You have to go back almost three and a half years to find the last time the Bank of England put Bank Base Rate (BBR) up, which is perhaps why there was so much ‘excitement’ around the potential for a move earlier this month.
Back in August 2018, BBR was increased from 0.5% to 0.75% and I think at the time there was a widespread belief that the upward trend would be in place for a number of years to come as the UK economy got to grips with the decision to leave the EU.
That was obviously before the pandemic however, and we now find ourselves in a very different place, albeit one where rising inflation is driving the attention on BBR and a consideration of when, rather than if, it is increased.
Many thought November would be the time but that’s not the case and, whatever your view, with every month we seem to be edging closer to a rise and the markets appear to be almost unanimous in their view that December will see an increase to 0.25%.
For us in the mortgage market, what will this mean? Well, perhaps in the grand scheme of things, not a great deal, although we should probably prepare ourselves for the fact that the best rates of the past few months will not be available post-rate rise. Indeed, we are already seeing those rates being inched upwards particularly at lower LTV levels.
However, what a rise – or even the anticipation of one – should do is focus many more borrowers’ minds on whether the time to act is now. After all, at the recent Budget the suggestion was that inflation would continue at very high 4/5%-plus levels throughout 2022 which again leans towards further increases to BBR.
We could be having the same conversation in March/April or September/October next year, that the low rates of the previous few months are going to shift upwards again. The market will still be ultra-competitive because of the competition and the push for more business, it’s just that rates won’t be at the very lowest levels of Autumn 2021.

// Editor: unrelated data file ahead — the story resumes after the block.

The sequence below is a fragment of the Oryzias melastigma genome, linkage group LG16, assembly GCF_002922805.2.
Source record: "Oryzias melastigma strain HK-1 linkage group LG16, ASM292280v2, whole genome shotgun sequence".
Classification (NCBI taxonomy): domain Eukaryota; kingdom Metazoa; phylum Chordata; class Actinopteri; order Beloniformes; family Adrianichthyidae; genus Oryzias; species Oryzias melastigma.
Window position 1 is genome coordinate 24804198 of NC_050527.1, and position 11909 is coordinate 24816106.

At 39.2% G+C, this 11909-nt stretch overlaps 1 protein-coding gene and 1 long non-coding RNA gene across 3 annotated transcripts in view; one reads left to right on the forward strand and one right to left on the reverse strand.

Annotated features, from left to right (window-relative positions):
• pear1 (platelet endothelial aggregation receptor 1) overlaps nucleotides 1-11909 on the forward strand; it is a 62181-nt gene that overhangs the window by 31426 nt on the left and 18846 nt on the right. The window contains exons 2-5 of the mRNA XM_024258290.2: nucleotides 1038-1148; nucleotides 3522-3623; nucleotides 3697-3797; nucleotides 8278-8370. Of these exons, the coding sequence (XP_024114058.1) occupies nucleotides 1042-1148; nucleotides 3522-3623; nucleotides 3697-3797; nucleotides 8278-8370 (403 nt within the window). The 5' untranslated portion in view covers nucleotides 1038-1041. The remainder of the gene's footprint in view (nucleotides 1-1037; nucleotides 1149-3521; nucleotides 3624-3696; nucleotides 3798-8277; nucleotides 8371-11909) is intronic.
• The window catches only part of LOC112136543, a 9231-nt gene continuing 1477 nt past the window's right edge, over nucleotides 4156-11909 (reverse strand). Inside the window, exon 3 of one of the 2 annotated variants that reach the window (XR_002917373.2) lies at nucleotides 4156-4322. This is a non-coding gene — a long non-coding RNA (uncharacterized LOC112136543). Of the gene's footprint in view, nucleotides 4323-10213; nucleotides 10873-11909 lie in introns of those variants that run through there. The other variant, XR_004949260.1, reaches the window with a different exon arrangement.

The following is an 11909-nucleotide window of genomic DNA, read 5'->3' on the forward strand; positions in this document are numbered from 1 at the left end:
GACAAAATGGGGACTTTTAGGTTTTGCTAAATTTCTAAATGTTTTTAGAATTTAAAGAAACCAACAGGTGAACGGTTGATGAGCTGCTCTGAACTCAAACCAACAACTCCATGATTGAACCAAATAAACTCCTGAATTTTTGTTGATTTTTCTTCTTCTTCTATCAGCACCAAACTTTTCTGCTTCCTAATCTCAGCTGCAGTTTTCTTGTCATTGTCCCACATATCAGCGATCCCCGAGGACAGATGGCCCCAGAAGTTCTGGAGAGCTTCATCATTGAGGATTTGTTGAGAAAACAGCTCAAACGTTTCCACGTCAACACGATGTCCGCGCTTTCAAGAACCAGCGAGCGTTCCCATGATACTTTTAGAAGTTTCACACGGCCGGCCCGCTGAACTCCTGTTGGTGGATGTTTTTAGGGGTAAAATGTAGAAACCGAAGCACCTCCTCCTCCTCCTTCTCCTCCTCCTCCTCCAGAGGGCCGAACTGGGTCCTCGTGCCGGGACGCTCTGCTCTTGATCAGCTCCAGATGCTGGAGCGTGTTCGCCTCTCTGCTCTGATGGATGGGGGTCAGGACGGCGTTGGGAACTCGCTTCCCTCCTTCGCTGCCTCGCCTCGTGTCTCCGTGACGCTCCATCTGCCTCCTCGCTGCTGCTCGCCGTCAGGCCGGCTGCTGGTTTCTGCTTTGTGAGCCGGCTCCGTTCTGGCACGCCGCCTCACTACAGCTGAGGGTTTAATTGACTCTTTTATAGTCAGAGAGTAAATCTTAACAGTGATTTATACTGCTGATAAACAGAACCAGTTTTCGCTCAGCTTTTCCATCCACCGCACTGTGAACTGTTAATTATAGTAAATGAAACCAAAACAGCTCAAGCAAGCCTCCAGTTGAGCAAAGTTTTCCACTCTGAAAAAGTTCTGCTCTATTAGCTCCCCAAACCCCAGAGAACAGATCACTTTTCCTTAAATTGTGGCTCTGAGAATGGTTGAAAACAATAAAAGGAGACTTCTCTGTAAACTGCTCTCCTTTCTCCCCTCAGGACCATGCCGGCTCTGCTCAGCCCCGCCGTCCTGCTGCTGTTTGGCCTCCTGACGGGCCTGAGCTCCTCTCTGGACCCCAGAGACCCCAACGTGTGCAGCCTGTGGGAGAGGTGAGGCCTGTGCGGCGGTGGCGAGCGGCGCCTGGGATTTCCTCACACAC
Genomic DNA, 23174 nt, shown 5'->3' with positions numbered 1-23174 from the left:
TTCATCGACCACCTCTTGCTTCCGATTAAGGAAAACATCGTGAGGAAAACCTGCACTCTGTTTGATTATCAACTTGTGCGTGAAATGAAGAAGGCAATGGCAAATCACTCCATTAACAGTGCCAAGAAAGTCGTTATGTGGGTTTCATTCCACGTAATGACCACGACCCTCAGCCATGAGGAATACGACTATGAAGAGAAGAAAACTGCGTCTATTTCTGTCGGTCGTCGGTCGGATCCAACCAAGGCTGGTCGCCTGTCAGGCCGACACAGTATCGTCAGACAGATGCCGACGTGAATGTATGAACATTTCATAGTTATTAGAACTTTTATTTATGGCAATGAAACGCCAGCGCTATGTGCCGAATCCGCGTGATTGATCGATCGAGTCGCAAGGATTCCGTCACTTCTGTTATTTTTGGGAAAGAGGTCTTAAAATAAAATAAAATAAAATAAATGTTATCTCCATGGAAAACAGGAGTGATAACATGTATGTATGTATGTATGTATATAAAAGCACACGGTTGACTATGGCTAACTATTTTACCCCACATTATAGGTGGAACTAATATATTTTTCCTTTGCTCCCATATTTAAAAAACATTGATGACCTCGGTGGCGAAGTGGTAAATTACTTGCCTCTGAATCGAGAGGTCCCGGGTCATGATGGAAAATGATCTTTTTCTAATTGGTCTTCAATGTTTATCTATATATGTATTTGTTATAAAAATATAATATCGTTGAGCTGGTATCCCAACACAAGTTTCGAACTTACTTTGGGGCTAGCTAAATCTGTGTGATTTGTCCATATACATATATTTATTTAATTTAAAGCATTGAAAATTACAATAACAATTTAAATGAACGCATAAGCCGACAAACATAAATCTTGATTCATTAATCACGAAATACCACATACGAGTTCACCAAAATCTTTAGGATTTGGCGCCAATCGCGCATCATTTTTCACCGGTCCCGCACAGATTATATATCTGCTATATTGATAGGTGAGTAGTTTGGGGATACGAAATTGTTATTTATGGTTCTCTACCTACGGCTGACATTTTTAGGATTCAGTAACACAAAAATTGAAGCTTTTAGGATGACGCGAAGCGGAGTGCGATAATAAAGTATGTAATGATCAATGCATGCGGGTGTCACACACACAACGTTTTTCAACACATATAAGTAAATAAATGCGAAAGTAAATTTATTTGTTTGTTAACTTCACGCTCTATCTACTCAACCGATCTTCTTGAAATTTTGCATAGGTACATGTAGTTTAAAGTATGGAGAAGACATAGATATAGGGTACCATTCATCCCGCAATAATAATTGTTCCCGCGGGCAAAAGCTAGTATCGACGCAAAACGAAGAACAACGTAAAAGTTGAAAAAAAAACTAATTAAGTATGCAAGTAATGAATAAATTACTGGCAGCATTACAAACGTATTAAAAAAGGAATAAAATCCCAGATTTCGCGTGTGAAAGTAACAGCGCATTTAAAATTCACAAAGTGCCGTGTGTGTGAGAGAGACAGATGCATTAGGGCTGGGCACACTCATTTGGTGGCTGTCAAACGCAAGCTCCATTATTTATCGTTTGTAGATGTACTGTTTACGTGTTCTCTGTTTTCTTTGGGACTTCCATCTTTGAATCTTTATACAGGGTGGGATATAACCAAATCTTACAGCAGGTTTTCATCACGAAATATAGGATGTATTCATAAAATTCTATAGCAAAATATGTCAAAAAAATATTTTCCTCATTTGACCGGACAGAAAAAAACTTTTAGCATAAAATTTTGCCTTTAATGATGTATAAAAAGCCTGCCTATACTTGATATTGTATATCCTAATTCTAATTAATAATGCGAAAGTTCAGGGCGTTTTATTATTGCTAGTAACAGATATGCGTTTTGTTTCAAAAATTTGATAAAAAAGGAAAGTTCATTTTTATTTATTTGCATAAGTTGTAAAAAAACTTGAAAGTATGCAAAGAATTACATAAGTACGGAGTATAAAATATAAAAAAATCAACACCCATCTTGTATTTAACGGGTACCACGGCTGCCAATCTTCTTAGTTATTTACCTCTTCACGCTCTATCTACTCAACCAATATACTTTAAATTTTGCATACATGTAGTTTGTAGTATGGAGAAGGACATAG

That message of ‘Act now’ does become somewhat more complex when you add in the options available to existing borrowers looking to refinance, particularly when it comes to Product Transfers.
We all know that lenders like Product Transfers, particularly if it means they don’t have to pay a procuration fee to the adviser, and even if they do, most tend to pay a lesser amount anyway. That PT lender focus will not stop and will harden in an environment where BBR starts to inch up and lenders feel they can secure more existing borrower business direct.
Now, of course, we absolutely accept that for some existing borrowers the PT will be the most suitable option, but not all and it’s important advisers don’t take the line of least resistance with a PT, especially when it might be possible to get the client onto a better deal via a remortgage.
There could be an element of shooting yourself in the foot here because, as mentioned, PTs can mean half the income (or even the loss of all of it), plus a full remortgage advice service can often throw up a number of other needs and opportunities that might not be fully explored if a straight PT is chosen.
At a time when more borrowers should be looking at their refinance options – Barclays recently suggest that half of all borrowers have never remortgaged – and when product rates may be inching up but are still highly competitive and could mean a significant monthly saving, what we don’t want is advisers to miss out on the full income available from servicing the needs of these customers.
Advisers haven’t had a ‘Base Rate increase’ message to push out since mid-2018, and that should be capitalised upon, but let’s not throw this particular baby out with the bath water by encouraging a PT for sheer speed when other remortgage options are more suitable and, quite frankly, are likely to generate more income and opportunities.
The time to remortgage is likely to be here for many clients and it’s a remortgage communication strategy, rather than a PT one, that is likely to be best for all parties.
Jo Carrasco is Business Partnerships Director at Stonebridge